Azimut 4

Good visibility from the helm

The helm at the forward end of the saloon has surprisingly good visibility. It is a couple of steps up from the saloon deck level and it is dominated by the wide Raymarine navigation display that can be used for showing both the radar and the electronic chart. The hooded dashboard should reduce reflections on the screen and the controls and switches are all mounted on the lower dash with an adjustable steering wheel on the centreline. The visibility is enhanced by the commendably narrow windscreen supports and there is also a clear view aft even when the trim changes as the 38 rises onto the plane.

The upper helm on the flybridge has been engineered in a similar logical way, but with only a single seat at the helm. It is surrounded by a sunbed while the aft area is taken over by a corner settee with an optional fold down table attached to the access hatch rails. A reverse angle windscreen helps to deflect the wind at speed and the side rails are set at a good high level to ensure security. These rails merge into side fins aft and these are linked by a cross bar to form a mounting for the radar and other antenna with the radar unit raised to give a clear view ahead.

Azimut 5

Things get a little tight in the engine compartment with limited headroom over the engines but everything is accessible and there is excellent space aft for the auxiliaries. The twin Cummins diesels can be either 355 horsepower or 425 horsepower units, with the latter being fitted to the test boat to add sparkle to the performance. The engines are close-coupled to U-drive gearboxes with the propeller shafts then running aft below the engines. It makes for a compact installation combined with relatively level shaft lines for efficiency. With the larger engines, the speed topped out at over 34 knots.

Out on the water, you become very aware that the 38 is based on a deep-V hull in the way that it cuts cleanly through the waves with very little motion. Certainly, the deadrise of 18-degrees is deep for a flybridge yacht of this size, and this enhances the performance at sea considerably. The chine line keeps relatively low at the bow and there is a secondary chine just above it. This second chine, combined with a relatively sleek hull shape, demonstrates how Azimut has made the sea-going ability of the 38 a top priority. With the 38, you get a thoroughbred ride, and serious boaters will find that this, more than anything, makes the 38 stand out from the crowd.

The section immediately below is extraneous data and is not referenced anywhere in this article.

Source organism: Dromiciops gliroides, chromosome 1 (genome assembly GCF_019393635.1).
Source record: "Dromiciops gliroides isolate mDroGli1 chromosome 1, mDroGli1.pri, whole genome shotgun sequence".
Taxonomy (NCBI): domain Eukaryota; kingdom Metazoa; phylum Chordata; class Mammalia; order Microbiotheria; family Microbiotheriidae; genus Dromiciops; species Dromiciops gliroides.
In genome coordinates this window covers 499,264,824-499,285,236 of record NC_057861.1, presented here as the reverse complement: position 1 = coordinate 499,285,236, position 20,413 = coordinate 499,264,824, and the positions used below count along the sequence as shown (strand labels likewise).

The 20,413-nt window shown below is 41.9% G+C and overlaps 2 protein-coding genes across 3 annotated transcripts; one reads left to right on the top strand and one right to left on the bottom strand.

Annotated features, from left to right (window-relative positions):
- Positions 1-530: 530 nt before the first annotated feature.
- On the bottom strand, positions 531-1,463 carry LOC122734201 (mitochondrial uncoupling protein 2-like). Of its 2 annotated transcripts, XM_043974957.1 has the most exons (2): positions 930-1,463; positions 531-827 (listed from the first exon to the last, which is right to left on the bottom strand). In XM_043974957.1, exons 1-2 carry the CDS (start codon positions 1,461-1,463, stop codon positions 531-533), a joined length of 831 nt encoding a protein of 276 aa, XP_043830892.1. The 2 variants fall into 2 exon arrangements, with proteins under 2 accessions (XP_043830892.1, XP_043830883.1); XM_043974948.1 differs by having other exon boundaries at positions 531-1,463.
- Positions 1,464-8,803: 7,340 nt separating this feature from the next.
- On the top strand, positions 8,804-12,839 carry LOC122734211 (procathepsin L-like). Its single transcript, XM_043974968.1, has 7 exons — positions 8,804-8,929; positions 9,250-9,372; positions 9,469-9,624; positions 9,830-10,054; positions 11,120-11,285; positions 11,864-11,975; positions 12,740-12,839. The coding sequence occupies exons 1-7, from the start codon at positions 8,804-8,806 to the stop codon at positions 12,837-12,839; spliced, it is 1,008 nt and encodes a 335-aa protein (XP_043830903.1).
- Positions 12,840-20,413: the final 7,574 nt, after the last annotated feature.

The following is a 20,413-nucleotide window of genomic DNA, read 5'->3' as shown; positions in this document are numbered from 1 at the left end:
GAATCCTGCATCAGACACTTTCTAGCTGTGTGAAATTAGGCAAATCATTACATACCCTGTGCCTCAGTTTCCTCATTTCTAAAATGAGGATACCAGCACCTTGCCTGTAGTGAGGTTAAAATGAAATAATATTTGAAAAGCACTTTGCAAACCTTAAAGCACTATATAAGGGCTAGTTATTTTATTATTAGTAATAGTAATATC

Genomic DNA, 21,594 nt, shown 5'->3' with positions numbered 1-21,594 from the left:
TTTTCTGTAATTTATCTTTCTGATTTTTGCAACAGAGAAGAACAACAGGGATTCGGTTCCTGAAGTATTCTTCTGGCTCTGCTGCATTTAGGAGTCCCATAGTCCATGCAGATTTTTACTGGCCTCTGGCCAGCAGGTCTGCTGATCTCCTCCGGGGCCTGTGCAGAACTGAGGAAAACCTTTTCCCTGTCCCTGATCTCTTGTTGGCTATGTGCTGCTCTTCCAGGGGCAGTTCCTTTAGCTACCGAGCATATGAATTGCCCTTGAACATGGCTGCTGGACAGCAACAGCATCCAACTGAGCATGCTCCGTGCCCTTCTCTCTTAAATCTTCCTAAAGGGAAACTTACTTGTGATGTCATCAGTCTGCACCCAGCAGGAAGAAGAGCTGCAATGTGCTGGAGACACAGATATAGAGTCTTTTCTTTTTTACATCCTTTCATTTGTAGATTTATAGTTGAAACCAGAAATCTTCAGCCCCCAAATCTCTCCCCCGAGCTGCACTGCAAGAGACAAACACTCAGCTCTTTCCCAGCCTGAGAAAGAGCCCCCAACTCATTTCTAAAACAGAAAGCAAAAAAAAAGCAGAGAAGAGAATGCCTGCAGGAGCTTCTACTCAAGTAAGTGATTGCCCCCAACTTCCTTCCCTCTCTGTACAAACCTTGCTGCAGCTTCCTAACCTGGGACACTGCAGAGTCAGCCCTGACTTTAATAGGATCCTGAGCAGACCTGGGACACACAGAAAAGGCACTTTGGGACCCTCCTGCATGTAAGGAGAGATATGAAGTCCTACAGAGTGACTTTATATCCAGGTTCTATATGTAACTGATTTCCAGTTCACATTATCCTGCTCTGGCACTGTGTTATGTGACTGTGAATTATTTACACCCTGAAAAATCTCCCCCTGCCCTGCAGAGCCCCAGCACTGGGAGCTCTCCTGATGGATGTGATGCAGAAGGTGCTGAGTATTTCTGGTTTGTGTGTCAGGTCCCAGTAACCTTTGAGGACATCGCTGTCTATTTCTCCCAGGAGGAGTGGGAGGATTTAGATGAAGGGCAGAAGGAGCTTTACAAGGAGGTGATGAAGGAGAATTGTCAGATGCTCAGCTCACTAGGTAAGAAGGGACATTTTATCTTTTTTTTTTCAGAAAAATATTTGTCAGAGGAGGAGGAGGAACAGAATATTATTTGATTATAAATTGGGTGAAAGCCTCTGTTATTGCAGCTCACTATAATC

The 38 is also easy to handle in harbour, with the bow thruster aiding the manoeuvrability. There is an optional joystick control that combines the thrust of the bow thruster and the engines, making berthing a very simple operation, once you have gained confidence in the system.

The standard version of the 38 is quite basic, but all the essentials are there. Azimut has worked on the principle that with a starter boat, some owners of the yacht might find the purchase price critical. So with all the options that are available, an owner can tailor the yacht to his purse. Whichever options an owner chooses, the Azimut 38 has to be one of the best of the small flybridge cruisers on the market today, and this yacht is going to particularly appeal to those owners who want excellent sea-going performance.

 www.azimutyachts.com

In Asia: www.simpsonmarine.com

Azimut 7

Technical Specifications – Azimut 38

Length overall                                     39 ft 04 ins

Length waterline                                 30 ft 11 ins

Beam                                                   13 ft 01 ins

Draft                                                     3 ft 08 ins

Displacement                                      27 tons

Hull deadrise                                       18°

Fuel capacity                                       290 gals

Water capacity                                    105 gals

Engines                                               2 x 435 hp Cummins diesels

Optional engines                                 2 x 355 hp Cummins diesels

Propulsion                                           U-drive to shafts and propellers

Exterior styling                                   Stefano Righini

Interior styling                                    Carlo Galeazzi

 

Standard equipment

Microwave oven

Fridge/freezer

2-ring ceramic hob

TV wiring

Raymarine Tridata display

Compass

Electric anchor windlass

 

RPM                            SPEED                        SOUND

600                              4.6                               62

1000                            7.2                               63

1500                            9.5                               77

2000                            15.6                             78

2500                            26.2                             82

3000                            33.7                             86

Readings measured during sea trials in the Solent, Southampton, UK with slight seas and the wind from the SW at 10 mph. Speed readings taken by GPS in water depths in excess of 50 feet with ¼ fuel and water and 2 people on board. Sound measured at the lower helm